What's more is that people who strive for this strange sort of all-inclusive message seem to be completely oblivious to the fact that they're destroying the thing they're trying to be part of in the first place. "Catholic" has a meaning; a Catholic thing is something upholds Catholic values. Not something that looks and sounds Catholic but really has the same values as everything else. (I have an upcoming post addressing this in more detail.) The same goes for Boy Scouts. If a person tries to change a group into something else, he is not elevating himself to it; he is instead pulling the thing down to him, ruining the thing in the process. What such a person should do when he doesn't like the values of a group is not be part of the group. He has no right to have the group change for him so that he feels better being a part of the group. I don't join PETA and tell them they need to change their position on eating animals. Because once I got them to change, they would no longer be PETA.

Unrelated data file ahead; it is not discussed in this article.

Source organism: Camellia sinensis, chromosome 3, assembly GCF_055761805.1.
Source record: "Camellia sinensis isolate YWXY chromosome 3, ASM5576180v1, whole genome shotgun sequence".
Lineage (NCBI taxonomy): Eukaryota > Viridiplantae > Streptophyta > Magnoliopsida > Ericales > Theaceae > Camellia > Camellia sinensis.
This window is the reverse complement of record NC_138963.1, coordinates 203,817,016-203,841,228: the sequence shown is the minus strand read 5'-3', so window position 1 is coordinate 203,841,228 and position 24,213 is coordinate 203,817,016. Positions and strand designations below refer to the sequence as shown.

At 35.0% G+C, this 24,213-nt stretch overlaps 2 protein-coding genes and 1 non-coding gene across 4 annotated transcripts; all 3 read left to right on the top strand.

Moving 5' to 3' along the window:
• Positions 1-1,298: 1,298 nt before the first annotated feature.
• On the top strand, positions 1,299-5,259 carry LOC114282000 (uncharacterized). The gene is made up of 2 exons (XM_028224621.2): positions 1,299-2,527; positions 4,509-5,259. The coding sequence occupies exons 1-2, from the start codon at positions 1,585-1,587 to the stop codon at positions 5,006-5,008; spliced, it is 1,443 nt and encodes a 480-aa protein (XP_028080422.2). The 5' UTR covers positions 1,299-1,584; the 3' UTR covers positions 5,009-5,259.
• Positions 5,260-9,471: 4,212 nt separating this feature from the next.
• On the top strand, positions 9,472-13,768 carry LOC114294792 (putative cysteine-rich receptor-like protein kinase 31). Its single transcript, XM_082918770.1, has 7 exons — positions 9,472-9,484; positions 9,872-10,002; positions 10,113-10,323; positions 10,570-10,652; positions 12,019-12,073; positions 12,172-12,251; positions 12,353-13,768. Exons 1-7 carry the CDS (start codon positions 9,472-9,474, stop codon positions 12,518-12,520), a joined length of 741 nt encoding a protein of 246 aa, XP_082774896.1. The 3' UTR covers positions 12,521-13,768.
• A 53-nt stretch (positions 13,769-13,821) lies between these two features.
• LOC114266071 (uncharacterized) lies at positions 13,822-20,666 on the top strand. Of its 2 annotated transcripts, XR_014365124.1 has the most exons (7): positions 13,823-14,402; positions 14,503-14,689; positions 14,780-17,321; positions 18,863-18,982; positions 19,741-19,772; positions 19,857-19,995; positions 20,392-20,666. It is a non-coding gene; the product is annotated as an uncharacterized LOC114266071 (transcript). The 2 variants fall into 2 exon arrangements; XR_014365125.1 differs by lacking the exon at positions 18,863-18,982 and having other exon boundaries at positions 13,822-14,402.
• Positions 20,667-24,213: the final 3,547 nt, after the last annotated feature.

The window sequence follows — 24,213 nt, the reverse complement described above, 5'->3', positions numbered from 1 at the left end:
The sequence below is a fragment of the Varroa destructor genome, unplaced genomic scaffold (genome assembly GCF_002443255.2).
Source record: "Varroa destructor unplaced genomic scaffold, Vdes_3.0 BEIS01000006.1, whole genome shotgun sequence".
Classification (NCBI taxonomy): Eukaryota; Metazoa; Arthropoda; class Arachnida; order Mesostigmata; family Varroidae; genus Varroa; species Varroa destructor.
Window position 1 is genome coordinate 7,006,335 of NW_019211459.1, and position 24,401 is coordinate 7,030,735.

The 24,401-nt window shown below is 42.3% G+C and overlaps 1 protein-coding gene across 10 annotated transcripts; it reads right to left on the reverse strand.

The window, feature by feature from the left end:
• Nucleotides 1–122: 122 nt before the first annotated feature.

I think this desire to change the dominant group exists for a couple of reasons. Mainly, though, it's an attempt to be part of something valuable and traditional without having to give up anything to do it. For example, the Catholic Church is magnificent. Even if I weren't Catholic (and before I was) I would be ridiculous not to recognize this. If not just for its art and history. More than that, for the Catholic, it is the means of attaining lasting salvation. The Church is a mother who guides her children into the infinite. Awesome, sounds good. But what do you do if you want all that neat, good stuff but also want to have anal sex with your boyfriend, even though sexual morality is an enormous part of Catholicism? You invoke inclusiveness! Problem solved. Now you're justified, and the Church is the morally reprehensible group that has to constantly show that it's worthy to outsiders, instead of the other way around. The same thing's happening with the Boy Scouts, no doubt. And sadly, they'll probably give in (if not today, soon).